The world champion Silver Ferns were welcomed as "heroes" at Parliament this afternoon, with Prime Minister Jacinda Ardern telling the team it has the admiration of all New Zealanders.
Before addressing the crowd of 200-300, mostly kids, outside Parliament today, the team gathered in Ardern's office to talk about issues such as pay parity for women in sports.
In a nail-biting game last month, the Silver Ferns beat Australia 52-51 at the final in Liverpool.
It's the first time the Silver Ferns have won the world cup in 16 years.
Ardern said it was an "incredible" final and the team was thrilling to watch.
"We were not going to let you get away with just sneaking back into Aotearoa and not having a moment where we can say that you're incredible."
She said the team had been on a journey which has had highs and lows but the team came out on top.
"And for that, you have all of the admiration of Kiwis here today and Kiwis generally – so thank you."
Silver Fern Coach Noeline Taurua said the challenge for the team now was to move forward and figure out what the next four years needed to look like.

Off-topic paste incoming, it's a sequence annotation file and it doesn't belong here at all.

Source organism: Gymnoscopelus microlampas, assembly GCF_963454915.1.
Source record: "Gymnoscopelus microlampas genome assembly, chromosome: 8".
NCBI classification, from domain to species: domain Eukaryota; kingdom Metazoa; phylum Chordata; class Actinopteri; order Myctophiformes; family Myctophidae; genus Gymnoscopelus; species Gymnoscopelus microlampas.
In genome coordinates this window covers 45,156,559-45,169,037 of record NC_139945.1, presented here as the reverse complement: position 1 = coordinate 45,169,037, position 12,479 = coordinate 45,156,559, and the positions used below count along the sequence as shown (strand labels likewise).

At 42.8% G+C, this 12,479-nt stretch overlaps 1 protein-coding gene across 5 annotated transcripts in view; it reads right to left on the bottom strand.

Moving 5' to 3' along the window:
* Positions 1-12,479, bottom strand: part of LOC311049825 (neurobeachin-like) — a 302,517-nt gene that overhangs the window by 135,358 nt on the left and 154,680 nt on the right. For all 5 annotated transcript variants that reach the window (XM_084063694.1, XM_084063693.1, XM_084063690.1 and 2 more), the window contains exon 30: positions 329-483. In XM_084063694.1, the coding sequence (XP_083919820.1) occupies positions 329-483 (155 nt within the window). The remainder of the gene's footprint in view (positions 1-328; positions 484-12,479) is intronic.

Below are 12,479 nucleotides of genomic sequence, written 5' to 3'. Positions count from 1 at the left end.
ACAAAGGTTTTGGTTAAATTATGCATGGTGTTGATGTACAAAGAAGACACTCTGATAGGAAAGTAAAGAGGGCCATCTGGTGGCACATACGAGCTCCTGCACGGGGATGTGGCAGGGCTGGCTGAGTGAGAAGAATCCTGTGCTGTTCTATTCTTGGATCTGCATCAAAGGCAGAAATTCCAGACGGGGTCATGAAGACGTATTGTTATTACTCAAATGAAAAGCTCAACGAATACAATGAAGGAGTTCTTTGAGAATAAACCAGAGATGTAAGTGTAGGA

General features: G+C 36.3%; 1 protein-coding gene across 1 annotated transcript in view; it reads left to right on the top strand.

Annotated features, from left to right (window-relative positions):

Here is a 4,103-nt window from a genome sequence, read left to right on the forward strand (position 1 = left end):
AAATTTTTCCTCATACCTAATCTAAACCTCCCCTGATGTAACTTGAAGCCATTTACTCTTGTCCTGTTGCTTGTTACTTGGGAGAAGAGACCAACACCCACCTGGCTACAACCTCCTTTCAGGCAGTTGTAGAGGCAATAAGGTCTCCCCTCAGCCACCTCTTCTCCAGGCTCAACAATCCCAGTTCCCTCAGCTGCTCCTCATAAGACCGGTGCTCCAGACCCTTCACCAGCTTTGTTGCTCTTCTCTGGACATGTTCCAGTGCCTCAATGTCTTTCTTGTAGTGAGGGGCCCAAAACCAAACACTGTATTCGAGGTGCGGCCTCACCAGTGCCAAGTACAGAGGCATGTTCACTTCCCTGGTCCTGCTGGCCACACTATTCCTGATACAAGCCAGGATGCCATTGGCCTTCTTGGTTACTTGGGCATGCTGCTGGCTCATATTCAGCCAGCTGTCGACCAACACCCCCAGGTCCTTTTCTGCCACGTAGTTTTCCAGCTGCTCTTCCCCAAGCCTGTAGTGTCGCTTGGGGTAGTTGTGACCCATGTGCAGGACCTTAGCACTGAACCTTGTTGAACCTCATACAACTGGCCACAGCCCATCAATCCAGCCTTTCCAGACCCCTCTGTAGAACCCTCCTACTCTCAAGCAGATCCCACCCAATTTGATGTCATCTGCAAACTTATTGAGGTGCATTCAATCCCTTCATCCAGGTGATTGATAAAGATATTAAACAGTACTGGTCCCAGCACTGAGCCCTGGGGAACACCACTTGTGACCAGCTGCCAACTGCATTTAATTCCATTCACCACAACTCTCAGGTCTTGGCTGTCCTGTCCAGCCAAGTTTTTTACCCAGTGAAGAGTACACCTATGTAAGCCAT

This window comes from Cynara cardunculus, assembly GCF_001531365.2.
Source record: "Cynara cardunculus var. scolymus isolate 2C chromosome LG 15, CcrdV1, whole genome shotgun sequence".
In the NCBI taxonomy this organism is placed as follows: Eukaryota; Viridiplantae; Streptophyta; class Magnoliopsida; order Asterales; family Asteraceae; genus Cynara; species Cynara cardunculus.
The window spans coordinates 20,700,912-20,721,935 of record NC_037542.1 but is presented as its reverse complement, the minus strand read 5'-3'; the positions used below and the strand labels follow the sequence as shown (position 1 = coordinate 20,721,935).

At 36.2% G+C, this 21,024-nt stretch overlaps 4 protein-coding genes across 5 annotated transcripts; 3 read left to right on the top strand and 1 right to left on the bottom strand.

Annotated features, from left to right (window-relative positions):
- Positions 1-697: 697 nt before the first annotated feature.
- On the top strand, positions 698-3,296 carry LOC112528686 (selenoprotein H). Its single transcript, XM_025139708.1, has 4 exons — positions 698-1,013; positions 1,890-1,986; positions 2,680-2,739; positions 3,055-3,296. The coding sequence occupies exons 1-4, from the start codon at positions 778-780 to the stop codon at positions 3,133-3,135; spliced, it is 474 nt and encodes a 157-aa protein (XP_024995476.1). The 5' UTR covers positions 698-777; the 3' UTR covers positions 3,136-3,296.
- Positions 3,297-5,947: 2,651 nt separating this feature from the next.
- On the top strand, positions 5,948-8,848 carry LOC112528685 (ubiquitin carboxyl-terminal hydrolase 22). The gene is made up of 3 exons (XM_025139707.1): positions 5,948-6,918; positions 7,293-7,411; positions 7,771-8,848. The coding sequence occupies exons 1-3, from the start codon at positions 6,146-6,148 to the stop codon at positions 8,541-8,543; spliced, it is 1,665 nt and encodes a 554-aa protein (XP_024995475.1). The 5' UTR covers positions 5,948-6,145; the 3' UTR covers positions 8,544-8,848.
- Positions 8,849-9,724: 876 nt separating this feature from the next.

She said when the team was in Ardern's office earlier today, "she [Ardern] did speak to us about parity; she did speak to us about women in sport".
Taurua said the Silver Ferns' focus was on what it could do "for the greater good".
National's sports spokeswoman Nikki Kaye said the team was "the best of New Zealand".
"I hope, as do other parliamentarians here, that you become a catalyst for change for women in sport so all the young girls in New Zealand can go on to have equality."
The Silver Ferns arrive at Parliament for the celebration. Photo / Photosport
Speaker of the House Trevor Mallard, who was Sports Minister last time the Silver Ferns won the World Cup, said the team were "my heroes".
But his speech nearly turned from jubilation to tragedy at one point, as a gust of wind came within an inch of blowing the World Cup trophy off the podium and onto the hard steps of Parliament.
Mallard reminisced about the last time the Silver Ferns had won the World Cup.
He and other Ministers, including then-Prime Minister Helen Clark, were in a Cabinet meeting and he was getting updates on the game via text.
"Kids, close your ears," he told the crowd, of mostly children before quoting Clark, who had said at the time: "Oh bugger it, it's too close we're going to go and watch".
He said this was the first time he had ever heard a Cabinet Committee deferred for an outside event.